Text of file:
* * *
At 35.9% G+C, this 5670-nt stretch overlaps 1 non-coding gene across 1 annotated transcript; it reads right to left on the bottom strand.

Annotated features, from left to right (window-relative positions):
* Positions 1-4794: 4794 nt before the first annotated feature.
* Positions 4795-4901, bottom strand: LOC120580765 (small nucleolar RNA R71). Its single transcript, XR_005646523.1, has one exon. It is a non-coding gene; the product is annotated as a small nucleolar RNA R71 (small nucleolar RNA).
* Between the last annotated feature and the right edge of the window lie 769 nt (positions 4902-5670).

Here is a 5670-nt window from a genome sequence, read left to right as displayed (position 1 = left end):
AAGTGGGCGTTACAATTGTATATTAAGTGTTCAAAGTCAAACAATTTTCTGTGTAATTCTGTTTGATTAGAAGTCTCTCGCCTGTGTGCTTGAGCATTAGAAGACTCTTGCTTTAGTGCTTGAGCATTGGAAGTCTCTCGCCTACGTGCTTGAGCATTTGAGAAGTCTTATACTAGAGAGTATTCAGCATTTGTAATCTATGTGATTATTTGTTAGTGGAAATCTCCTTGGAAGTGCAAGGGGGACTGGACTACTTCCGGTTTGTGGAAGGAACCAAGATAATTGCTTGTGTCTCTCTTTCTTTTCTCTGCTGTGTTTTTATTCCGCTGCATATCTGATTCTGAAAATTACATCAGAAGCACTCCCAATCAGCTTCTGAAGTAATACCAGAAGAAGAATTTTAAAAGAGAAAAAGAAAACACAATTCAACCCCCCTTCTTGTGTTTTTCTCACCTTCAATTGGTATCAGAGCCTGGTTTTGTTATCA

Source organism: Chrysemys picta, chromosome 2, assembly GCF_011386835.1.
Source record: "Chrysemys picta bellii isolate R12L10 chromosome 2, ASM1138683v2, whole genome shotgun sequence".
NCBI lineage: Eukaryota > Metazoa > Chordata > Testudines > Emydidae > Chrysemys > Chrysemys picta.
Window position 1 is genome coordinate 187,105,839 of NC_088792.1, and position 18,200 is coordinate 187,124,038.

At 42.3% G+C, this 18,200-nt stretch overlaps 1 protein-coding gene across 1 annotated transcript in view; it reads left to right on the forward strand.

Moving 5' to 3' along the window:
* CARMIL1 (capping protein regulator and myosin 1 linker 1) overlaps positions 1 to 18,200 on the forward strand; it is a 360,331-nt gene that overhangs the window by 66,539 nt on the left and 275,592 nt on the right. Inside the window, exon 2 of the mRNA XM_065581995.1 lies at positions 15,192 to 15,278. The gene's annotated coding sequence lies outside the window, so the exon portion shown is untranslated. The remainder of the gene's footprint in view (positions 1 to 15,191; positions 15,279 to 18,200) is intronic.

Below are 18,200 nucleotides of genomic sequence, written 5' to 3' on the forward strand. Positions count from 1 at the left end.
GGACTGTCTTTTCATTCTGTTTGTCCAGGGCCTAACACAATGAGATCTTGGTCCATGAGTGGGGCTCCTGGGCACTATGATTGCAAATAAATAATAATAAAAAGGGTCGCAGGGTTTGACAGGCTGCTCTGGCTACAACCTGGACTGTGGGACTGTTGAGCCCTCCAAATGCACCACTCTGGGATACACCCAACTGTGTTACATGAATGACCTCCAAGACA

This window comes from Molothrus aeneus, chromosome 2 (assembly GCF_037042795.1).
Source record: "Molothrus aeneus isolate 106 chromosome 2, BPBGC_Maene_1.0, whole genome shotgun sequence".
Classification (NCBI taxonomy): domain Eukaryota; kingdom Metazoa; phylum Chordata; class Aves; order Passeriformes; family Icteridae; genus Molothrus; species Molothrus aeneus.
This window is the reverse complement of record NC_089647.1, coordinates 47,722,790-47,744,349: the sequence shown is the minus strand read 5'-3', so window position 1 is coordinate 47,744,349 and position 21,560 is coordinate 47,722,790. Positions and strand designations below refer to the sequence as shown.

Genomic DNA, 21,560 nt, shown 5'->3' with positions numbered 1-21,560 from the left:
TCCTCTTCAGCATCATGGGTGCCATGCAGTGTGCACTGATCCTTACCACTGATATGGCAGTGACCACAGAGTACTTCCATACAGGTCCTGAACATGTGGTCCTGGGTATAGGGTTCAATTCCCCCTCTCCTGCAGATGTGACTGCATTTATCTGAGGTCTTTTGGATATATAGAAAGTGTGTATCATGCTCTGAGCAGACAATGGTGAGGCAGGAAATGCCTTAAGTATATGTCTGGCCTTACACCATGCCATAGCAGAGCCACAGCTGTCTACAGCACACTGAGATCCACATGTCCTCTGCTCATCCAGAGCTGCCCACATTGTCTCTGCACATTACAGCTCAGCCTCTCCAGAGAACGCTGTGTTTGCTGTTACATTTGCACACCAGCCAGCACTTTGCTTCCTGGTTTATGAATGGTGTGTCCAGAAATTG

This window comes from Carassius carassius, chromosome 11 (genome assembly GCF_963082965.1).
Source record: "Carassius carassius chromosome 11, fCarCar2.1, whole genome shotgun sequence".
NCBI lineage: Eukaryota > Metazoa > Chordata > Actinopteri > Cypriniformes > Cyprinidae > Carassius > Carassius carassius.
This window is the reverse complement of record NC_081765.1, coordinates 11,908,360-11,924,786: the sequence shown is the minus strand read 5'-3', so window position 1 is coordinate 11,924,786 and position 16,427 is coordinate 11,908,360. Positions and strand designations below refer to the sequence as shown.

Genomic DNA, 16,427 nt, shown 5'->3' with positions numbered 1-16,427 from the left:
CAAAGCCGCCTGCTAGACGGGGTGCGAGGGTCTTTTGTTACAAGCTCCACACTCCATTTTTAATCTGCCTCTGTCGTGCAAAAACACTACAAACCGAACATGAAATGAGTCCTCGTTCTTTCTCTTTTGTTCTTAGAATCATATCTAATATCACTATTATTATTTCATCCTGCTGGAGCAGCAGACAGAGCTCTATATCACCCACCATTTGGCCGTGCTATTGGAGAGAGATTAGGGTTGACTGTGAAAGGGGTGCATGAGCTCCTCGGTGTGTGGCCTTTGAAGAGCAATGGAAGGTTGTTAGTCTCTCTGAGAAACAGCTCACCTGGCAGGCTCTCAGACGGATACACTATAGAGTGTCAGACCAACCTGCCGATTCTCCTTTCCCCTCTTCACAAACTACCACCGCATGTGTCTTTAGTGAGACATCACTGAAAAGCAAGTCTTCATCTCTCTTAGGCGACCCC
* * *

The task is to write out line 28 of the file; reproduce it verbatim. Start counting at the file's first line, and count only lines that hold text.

CAAAGCCGCCTGCTAGACGGGGTGCGAGGGTCTTTTGTTACAAGCTCCACACTCCATTTTTAATCTGCCTCTGTCGTGCAAAAACACTACAAACCGAACATGAAATGAGTCCTCGTTCTTTCTCTTTTGTTCTTAGAATCATATCTAATATCACTATTATTATTTCATCCTGCTGGAGCAGCAGACAGAGCTCTATATCACCCACCATTTGGCCGTGCTATTGGAGAGAGATTAGGGTTGACTGTGAAAGGGGTGCATGAGCTCCTCGGTGTGTGGCCTTTGAAGAGCAATGGAAGGTTGTTAGTCTCTCTGAGAAACAGCTCACCTGGCAGGCTCTCAGACGGATACACTATAGAGTGTCAGACCAACCTGCCGATTCTCCTTTCCCCTCTTCACAAACTACCACCGCATGTGTCTTTAGTGAGACATCACTGAAAAGCAAGTCTTCATCTCTCTTAGGCGACCCC